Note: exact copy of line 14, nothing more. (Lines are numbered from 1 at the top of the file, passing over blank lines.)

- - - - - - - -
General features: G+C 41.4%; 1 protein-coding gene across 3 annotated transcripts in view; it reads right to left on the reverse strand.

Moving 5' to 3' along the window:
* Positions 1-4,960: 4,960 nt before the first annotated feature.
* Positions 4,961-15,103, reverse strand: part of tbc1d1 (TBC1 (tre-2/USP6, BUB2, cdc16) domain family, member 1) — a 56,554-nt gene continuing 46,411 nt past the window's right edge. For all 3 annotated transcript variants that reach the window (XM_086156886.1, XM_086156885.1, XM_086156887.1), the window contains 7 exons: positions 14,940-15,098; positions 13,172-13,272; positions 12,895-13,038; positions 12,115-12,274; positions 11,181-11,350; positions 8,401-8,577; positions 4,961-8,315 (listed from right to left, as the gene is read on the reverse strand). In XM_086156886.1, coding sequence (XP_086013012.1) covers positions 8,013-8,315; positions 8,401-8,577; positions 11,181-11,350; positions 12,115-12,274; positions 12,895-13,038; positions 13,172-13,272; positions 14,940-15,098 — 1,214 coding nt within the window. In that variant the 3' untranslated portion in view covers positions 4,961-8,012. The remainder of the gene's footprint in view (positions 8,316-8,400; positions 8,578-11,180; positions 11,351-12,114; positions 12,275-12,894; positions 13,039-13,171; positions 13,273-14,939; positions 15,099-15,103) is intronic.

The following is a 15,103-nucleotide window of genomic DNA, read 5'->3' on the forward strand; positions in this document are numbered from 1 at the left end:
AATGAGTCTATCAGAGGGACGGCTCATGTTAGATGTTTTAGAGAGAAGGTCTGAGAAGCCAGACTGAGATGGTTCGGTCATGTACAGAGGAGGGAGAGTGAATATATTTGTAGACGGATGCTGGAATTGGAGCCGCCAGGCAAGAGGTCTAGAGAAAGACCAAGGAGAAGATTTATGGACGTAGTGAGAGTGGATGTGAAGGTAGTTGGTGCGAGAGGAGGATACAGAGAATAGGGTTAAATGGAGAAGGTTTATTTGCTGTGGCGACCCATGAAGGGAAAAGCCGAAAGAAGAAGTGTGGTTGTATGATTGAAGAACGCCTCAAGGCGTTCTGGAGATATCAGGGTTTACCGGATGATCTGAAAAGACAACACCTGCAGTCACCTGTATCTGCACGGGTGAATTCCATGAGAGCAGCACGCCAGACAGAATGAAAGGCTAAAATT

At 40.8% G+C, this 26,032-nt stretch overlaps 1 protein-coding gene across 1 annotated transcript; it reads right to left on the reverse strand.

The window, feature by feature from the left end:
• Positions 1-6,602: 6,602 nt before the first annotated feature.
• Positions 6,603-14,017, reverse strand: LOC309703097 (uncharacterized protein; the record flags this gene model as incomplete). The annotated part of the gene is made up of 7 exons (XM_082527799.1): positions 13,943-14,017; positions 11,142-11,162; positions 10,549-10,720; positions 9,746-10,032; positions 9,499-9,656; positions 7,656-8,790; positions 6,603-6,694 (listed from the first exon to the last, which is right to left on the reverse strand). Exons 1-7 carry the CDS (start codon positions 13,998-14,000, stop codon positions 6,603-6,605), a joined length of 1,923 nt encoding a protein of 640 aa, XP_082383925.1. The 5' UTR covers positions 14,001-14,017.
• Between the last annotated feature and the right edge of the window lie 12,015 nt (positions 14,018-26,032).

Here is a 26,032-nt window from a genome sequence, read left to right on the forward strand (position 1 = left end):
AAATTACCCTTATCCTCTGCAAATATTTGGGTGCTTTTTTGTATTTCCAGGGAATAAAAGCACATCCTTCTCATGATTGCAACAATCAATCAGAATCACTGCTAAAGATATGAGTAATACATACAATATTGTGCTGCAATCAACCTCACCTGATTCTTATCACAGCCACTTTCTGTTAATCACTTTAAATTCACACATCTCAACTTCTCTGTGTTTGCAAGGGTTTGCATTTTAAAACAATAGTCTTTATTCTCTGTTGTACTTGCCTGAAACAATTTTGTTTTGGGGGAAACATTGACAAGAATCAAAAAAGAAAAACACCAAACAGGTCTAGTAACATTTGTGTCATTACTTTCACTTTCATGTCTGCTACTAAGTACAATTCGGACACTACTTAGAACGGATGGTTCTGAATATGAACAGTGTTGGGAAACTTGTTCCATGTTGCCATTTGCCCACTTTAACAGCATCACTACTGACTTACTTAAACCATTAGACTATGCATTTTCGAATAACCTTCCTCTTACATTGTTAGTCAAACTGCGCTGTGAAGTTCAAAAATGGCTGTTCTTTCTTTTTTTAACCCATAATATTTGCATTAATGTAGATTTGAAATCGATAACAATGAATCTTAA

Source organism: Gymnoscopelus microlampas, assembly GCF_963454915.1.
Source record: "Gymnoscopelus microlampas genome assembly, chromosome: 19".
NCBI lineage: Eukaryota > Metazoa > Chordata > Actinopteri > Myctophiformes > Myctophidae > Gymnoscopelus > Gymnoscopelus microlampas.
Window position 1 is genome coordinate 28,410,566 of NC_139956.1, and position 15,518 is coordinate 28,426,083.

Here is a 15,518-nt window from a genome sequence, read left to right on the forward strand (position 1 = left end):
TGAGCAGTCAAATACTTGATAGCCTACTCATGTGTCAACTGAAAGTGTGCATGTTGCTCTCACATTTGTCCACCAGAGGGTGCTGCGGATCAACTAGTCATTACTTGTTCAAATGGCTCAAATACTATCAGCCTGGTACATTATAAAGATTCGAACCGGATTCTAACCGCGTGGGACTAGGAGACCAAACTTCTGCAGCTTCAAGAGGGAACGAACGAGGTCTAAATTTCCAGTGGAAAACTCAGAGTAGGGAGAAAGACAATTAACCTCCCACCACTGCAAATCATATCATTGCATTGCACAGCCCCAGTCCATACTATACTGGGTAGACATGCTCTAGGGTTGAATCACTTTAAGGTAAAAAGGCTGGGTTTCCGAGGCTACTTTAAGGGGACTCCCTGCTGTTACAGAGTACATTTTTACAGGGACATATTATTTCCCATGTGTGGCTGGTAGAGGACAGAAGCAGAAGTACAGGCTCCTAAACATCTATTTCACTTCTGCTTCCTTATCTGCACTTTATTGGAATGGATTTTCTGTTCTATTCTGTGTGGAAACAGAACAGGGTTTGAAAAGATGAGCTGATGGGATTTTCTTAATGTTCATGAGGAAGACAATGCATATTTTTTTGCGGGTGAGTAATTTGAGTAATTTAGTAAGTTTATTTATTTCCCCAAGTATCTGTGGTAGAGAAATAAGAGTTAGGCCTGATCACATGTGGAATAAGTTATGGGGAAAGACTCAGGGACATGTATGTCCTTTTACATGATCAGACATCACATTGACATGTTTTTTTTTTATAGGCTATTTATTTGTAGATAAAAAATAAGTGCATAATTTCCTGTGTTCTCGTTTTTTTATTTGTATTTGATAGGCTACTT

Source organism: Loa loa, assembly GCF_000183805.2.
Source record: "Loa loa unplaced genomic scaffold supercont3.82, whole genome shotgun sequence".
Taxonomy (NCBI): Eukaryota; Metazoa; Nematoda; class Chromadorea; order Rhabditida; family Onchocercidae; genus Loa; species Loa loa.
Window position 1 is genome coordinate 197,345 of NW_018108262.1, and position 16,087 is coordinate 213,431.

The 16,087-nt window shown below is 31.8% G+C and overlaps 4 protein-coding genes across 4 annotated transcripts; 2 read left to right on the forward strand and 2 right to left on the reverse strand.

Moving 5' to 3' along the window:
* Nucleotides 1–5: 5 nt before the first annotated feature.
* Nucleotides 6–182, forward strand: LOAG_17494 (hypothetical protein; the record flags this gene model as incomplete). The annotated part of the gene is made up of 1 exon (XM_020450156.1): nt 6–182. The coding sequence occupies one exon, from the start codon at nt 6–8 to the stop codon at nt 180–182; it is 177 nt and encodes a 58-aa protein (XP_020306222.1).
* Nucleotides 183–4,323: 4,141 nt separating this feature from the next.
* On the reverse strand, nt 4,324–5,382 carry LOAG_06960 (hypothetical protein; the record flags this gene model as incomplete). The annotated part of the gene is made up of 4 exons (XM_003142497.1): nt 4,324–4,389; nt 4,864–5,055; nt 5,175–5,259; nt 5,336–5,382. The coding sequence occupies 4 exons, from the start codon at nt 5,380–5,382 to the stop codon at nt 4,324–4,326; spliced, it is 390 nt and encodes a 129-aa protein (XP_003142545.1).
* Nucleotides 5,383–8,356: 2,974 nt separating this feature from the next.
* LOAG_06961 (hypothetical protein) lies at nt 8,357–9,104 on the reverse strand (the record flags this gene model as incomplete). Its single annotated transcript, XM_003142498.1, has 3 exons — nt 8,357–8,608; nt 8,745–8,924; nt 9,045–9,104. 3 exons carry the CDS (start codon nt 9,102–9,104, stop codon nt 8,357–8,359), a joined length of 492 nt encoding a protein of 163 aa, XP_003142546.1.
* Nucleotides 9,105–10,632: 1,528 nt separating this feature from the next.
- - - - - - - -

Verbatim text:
Source organism: Gymnoscopelus microlampas, assembly GCF_963454915.1.